In this Section, we use the Joy et al. (2002) model and the solar wind dynamic pressure observations from intervals 1 and 2 to examine the predicted bow shock and magnetopause locations at Jupiter for two different periods in solar cycle 23. Figure 6 shows the distribution of predicted subsolar and dawn-dusk standoff distances for the bow shock and magnetopause, along with their mean, median, and standard deviation, for the two intervals studied here. The calculated mean subsolar and dawn-dusk standoff distances for the bow shock were 110.6 ± 16.4 RJ and 190.4 ± 30.3 RJ for interval 1 and 111.6 ± 22.3 RJ and 193.9 ± 41.4 RJ for interval 2. The calculated mean magnetopause standoff distances were 86.2 ± 11.4 RJ and 119.1 ± 16.5 RJ for interval 1 and 87.6 ± 15.3 RJ and 120.9 ± 22.4 RJ for interval 2. These predictions suggest that the bow shock and magnetopause were, on average, further upstream of Jupiter during the declining phase of solar cycle 23, consistent with the smaller median for the solar wind dynamic pressure during interval 2. The larger excursions predicted for these boundaries during interval 2 results from the broader distribution of solar wind dynamic pressures during that timeframe. Interestingly, the expected bimodal nature of these standoff distance distributions is not apparent here and the predictions favor a magnetosphere in a more expanded state. This may be due to the presence of intermediate speed solar wind with dynamic pressure distributions that are not bimodal or, perhaps, because Jupiter's magnetosphere does not immediately respond to changes in the solar wind dynamic pressure (e.g., McComas et al., 2014).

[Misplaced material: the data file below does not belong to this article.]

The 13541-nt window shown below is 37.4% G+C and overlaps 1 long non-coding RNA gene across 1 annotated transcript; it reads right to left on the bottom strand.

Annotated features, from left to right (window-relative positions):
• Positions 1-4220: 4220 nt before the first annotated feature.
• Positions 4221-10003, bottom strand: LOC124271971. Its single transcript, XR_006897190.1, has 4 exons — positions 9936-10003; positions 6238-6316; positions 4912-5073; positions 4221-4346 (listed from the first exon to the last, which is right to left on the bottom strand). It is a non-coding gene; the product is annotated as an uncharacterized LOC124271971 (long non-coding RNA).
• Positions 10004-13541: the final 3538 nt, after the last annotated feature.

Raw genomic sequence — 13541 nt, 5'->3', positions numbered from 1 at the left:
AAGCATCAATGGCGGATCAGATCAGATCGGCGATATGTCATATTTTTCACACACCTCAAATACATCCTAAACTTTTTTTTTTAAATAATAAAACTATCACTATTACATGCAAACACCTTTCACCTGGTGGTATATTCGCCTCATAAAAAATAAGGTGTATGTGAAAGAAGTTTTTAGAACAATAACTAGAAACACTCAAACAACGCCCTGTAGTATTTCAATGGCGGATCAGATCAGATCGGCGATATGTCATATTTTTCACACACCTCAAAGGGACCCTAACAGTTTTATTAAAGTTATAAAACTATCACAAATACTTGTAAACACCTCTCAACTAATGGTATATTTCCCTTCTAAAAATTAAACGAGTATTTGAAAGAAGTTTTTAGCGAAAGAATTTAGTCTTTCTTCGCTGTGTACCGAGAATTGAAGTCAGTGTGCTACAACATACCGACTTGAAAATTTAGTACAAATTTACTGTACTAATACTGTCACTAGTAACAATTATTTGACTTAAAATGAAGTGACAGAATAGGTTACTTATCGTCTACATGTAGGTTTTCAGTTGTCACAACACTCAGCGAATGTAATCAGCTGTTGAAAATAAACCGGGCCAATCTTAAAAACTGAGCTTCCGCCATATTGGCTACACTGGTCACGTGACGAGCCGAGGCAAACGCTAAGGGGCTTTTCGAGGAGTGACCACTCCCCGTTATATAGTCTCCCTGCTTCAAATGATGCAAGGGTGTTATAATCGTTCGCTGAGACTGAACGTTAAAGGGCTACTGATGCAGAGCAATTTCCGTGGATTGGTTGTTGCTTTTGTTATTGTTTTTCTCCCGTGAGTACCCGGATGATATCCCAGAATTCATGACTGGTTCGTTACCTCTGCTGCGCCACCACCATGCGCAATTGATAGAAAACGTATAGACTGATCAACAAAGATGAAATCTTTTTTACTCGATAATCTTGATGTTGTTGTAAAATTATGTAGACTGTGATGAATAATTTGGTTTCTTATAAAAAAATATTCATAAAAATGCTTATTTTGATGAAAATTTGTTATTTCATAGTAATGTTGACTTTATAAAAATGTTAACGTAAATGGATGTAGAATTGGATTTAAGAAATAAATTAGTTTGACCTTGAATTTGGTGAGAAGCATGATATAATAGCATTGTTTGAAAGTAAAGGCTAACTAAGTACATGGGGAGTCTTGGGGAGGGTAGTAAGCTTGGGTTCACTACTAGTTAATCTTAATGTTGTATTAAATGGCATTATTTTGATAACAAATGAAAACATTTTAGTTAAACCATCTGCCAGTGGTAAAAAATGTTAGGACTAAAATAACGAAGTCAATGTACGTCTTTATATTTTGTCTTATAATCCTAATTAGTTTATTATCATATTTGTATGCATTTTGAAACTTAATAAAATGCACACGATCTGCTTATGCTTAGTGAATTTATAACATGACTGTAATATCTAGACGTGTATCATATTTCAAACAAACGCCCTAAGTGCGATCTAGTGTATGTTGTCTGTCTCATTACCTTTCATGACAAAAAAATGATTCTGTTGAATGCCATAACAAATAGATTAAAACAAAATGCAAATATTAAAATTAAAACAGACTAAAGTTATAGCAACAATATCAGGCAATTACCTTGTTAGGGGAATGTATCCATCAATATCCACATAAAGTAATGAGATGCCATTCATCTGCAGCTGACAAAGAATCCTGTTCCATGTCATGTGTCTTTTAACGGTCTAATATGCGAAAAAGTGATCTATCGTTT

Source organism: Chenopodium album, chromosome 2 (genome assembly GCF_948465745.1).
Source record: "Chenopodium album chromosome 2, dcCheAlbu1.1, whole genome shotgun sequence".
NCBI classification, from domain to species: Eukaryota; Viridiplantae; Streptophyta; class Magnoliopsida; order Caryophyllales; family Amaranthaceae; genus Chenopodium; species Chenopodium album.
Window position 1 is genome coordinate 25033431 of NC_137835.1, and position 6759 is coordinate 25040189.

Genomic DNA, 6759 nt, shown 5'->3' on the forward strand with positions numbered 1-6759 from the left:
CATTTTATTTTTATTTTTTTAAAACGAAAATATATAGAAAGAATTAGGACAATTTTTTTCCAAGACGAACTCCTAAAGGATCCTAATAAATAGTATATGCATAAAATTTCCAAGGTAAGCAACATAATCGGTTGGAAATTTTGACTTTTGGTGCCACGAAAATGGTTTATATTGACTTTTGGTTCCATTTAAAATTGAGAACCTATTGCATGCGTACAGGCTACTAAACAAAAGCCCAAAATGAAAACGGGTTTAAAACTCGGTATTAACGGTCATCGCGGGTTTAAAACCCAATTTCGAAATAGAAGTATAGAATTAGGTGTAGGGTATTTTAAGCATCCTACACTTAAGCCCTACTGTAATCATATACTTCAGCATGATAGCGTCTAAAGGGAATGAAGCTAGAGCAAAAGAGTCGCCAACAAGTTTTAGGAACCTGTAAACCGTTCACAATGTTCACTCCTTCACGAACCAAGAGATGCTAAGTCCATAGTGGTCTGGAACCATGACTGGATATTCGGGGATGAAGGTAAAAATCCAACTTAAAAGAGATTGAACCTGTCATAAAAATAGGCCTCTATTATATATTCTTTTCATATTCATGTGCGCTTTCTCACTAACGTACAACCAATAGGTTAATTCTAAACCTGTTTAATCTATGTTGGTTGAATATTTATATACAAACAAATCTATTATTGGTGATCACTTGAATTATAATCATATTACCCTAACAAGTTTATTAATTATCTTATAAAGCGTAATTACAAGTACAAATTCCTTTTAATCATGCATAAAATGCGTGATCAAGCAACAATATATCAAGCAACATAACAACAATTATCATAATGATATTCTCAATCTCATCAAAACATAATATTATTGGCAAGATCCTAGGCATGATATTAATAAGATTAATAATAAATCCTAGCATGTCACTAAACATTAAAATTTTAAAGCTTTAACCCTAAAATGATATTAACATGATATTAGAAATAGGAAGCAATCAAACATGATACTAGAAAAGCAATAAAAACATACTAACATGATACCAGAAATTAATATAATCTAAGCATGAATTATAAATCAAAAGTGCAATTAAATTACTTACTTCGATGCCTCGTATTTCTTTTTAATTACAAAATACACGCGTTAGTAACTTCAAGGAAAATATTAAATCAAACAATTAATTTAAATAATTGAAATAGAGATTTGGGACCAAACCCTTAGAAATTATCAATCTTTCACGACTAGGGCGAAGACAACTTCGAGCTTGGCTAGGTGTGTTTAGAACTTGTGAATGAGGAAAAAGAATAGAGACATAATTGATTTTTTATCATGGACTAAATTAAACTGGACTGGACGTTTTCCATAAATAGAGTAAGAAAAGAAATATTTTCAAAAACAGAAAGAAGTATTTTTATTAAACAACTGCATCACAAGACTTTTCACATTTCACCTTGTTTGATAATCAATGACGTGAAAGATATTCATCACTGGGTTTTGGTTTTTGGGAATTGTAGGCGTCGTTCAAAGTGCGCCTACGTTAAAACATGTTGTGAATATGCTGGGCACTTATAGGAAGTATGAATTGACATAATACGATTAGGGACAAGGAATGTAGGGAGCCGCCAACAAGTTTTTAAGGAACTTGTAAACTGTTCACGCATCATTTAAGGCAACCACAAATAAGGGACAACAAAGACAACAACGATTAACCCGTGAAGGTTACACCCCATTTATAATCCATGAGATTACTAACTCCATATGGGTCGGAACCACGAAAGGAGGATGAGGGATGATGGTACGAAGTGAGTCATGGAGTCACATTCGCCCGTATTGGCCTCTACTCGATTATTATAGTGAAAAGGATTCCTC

FIGURE 6
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Figure 6. Predicted subsolar and dawn-dusk standoff distances for Jupiter's bow shock and magnetopause based on the model of Joy et al. (2002) and the solar wind dynamic pressure observations from the two Ulysses intervals described above. The predicted bow shock and magnetopause locations are further from Jupiter during interval 2 and have a larger standard deviation in their distributions.

Implications for Juno